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Tuesday, April 28, 2015
Wednesday, April 22, 2015
Kate Moss knows a thing or a hundred about fashion. Here she answers some of our most pressing questions on what she loves, why she does it, and what she’d wear to the White House.
Who do you admire, fashion-wise that is? AMANDA HARLECH
Anyone who you think is a real style icon? ANITA PALLENBERG
What are some things you never travel without?
CASHMERE BLANKET, CAMERA, PICTURES OF FRIENDS AND FAMILY, MUSIC
What is your most cherished possession? MY DAUGHTER
What do you listen to on your iPod?
THE ROLLING STONES, ARCTIC MONKEYS, PATTI SMITH, AND JANIS JOPLIN
Doing any reading lately? If so, what? RICHARD BRANSON’S AUTOBIOGRAPHY
What is your favorite food? SUSHI
Your favorite scent? lL’HEURE BLEUE BY GUERLAIN AND BLUEBELLS BY PENHALIGON Name a designer or label you would wear to each of these venues. If you were going to “stop by” an Oscar party? McQUEEN The White House? CHANEL A dinner party at the China Club in Hong Kong? VINTAGE
What do you wear the most? a 19TH-CENTURY DIAMOND RING
You seem to favor big sunglasses. Where are your favorites from? CHANEL AND MARC JACOBS When you started out, was there an outfit you saved up for and were really proud of?
A VIVIENNE WESTWOOD SHEEPSKIN COAT
Posted by STAFF at 4:06 AM
This is the fucking coolest. Prayer hands for the internet.
You can still be a part of it all and back this project here
Posted by STAFF at 4:01 AM
Sunday, April 5, 2015
Thirty years ago, comedians had to fight for a few large slices of a small pie. In the ’90s, a few performers made millions as stars of network sitcoms, but most were left in the cold when comedy clubs started shutting down. Now the pie is bigger and slices more plentiful, which benefits everyone from Buress (who now draws paychecks as a star on three cable shows) down to the armies of unknown UCB performers. Podcasting is just one of the many ways by which comedians can develop a fan base, but over the last couple years, it’s also become one of the most lucrative — “many comedians could survive today with the revenue from their podcasts alone." Sachs says a podcast with 40,000 downloads per episode can gross well over $75,000 a year, and shows in the 100,000-download range can gross somewhere between $250,000 and $400,000.
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Posted by STAFF at 8:30 PM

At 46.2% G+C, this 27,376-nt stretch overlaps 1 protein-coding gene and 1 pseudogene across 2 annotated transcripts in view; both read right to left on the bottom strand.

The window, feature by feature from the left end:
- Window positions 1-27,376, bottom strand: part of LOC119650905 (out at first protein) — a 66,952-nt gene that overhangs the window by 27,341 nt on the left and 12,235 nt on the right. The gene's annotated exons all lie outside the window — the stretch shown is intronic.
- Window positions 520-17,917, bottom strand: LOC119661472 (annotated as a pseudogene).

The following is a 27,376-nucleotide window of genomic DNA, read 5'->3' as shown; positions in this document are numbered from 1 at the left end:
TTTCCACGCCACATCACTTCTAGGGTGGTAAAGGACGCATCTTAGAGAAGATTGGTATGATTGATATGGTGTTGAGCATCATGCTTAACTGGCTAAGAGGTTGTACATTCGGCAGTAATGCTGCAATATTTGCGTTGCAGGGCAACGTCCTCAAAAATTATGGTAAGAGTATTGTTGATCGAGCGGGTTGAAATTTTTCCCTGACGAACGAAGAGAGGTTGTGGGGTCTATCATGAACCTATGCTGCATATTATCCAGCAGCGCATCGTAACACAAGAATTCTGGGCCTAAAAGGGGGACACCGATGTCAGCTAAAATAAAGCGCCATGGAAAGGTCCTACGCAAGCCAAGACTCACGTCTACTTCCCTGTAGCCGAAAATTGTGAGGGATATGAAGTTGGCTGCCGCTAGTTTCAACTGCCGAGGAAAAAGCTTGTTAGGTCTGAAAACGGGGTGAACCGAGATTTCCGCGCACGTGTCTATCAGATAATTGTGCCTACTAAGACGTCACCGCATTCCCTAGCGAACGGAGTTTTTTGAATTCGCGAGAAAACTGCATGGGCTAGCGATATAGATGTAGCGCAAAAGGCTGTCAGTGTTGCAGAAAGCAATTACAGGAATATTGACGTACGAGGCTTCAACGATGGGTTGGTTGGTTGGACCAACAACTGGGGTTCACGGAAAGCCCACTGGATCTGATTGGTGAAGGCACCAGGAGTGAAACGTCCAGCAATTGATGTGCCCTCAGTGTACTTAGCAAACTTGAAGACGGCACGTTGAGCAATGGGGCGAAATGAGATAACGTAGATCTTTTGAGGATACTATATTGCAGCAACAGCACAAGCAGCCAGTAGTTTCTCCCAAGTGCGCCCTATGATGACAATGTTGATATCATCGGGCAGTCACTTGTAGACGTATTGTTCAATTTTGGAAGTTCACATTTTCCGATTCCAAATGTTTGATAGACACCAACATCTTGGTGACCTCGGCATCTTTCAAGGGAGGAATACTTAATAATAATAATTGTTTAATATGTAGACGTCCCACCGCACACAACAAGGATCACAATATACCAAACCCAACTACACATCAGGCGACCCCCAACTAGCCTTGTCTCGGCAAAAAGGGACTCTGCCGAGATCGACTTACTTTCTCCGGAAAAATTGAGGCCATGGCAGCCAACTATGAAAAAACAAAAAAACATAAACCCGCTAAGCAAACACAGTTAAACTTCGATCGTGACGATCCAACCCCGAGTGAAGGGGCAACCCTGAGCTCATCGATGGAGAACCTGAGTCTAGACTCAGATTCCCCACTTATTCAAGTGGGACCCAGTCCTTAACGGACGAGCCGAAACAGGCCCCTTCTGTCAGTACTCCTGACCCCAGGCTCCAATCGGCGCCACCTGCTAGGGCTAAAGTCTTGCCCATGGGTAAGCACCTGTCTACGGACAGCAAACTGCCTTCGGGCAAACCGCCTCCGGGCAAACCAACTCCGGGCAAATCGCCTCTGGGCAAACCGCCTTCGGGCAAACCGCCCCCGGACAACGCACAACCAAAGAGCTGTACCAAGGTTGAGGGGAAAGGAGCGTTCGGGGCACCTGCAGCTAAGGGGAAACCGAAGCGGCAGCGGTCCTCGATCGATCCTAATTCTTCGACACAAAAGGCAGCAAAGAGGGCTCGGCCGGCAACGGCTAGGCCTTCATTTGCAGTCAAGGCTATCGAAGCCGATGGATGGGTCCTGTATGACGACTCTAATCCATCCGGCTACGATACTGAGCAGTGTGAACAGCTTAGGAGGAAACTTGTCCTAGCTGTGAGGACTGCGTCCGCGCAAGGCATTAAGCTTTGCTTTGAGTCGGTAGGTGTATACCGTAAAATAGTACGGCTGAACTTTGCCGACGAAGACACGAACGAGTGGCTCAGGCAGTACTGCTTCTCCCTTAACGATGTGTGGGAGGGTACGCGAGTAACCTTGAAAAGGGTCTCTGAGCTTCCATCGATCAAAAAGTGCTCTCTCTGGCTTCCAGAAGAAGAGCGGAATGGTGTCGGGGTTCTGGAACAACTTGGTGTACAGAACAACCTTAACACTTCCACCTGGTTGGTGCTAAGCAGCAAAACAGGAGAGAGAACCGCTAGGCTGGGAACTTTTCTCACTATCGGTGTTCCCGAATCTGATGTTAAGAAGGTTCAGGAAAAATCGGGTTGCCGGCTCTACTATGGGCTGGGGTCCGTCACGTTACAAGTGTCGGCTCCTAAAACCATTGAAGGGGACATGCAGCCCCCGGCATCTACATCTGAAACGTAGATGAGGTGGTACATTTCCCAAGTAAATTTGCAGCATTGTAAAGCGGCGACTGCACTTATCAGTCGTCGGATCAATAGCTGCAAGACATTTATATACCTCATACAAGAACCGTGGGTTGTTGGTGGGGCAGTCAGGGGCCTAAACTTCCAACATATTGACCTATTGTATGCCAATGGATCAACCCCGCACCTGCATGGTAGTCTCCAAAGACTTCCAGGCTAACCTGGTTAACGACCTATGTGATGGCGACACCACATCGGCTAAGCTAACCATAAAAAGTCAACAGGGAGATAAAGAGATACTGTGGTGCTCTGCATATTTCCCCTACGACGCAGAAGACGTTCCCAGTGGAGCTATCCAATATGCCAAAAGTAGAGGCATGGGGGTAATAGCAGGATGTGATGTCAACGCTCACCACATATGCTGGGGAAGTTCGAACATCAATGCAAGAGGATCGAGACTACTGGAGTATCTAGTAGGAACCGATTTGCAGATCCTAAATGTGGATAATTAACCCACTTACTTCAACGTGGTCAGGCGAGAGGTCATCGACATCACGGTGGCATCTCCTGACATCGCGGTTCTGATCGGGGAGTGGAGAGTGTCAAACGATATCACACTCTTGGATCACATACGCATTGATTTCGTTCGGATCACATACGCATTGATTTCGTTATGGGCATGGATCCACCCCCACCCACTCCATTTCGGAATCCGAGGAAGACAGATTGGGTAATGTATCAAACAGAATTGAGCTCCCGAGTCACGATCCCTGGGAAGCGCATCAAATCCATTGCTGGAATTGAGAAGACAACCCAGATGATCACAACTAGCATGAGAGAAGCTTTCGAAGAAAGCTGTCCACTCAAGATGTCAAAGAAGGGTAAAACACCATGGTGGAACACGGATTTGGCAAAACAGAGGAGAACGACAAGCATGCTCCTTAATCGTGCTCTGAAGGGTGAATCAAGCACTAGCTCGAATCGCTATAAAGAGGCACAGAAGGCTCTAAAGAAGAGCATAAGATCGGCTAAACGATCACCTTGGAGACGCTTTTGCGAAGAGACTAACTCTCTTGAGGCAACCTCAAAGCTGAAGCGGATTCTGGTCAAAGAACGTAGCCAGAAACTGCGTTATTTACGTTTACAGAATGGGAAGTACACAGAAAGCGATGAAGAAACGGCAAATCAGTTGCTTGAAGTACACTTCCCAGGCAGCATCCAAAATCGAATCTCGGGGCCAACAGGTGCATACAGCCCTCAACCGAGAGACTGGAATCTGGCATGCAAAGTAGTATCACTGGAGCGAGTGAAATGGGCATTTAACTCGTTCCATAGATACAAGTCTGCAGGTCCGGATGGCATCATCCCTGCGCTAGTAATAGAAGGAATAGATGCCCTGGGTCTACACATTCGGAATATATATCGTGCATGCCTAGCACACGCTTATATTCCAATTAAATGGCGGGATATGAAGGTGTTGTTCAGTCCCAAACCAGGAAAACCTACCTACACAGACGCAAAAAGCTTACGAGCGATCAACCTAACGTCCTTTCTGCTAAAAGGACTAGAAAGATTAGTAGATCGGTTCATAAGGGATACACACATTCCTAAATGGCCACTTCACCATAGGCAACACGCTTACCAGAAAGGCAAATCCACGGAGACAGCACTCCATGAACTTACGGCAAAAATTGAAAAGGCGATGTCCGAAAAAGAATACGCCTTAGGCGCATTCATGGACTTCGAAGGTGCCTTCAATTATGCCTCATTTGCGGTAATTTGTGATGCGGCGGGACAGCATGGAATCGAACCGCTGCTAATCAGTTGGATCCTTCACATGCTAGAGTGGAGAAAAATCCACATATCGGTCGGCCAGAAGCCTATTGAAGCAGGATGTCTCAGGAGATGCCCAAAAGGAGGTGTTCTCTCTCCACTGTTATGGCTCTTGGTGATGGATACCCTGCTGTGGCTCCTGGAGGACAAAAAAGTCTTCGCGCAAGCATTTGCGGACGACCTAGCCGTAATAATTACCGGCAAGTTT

SHIRT, a Queens, N.Y.-based rapper who just dropped his latest album Museum, is not what would be described as struggle rapper, but he is one—on paper, at least. He's an unsigned rapper, whom you've likely never heard of, who releases free and cheap music on the Internet—his latest is available for five bucks (via PayPal). He uses gimmicks to garner attention—whether that means faking a New York Times article or trolling pop stars or name-dropping streetwear power player jeffstaple and actually getting jeffstaple to lip-sync his video. He's a seemingly self-contained entity who considers himself one of the best rappers alive, who plays on the outskirts of rap with dreams of getting in by using the cheap and free DIY tools available to him. Yet, he's so much more.
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Posted by STAFF at 8:29 PM
How difficult is it for an indie artist to put their music onto TIDAL? Services like Spotify can be very difficult, if not on a label or going through a digital distributor. Does the same apply for TIDAL?
Vania: There is that difficulty, I know, with other services. I'm not a musician, but some of my friends are and they tell me "I had to go through an aggregator, I had to wait six months for this and that and nobody paid attention to me." And these are all things that we hear and that are very personal to us, and that we are addressing. The truth of the matter is, we took control of this company a few weeks ago. We're still a very young, nascent company and we have a lot of initiatives that we're working on, especially when it comes to indie talent, emerging talent, giving people visibility, giving people a forum to put their music up and giving them control of their distribution and their creative content, how they want to communicate with their fans. Those are all initiatives, and that one specifically is something that we're working on addressing.
Jay Z: As well as having a discovery program, where established artists can take things that they like and just showcase them. It's all about paying it forward and working very cyclically and discovering new music. Imagine if Win from Arcade Fire puts up an artist that he discovered in Haiti — and he had this idea, actually, I don't want to step on his idea — and through the curation process gets something really good and introduces it to the world. And then the world is inspired by that sound. It gets a little ethereal from there, but just the possibilities of what TIDAL can do are really exciting, on a creative front.
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Posted by STAFF at 8:27 PM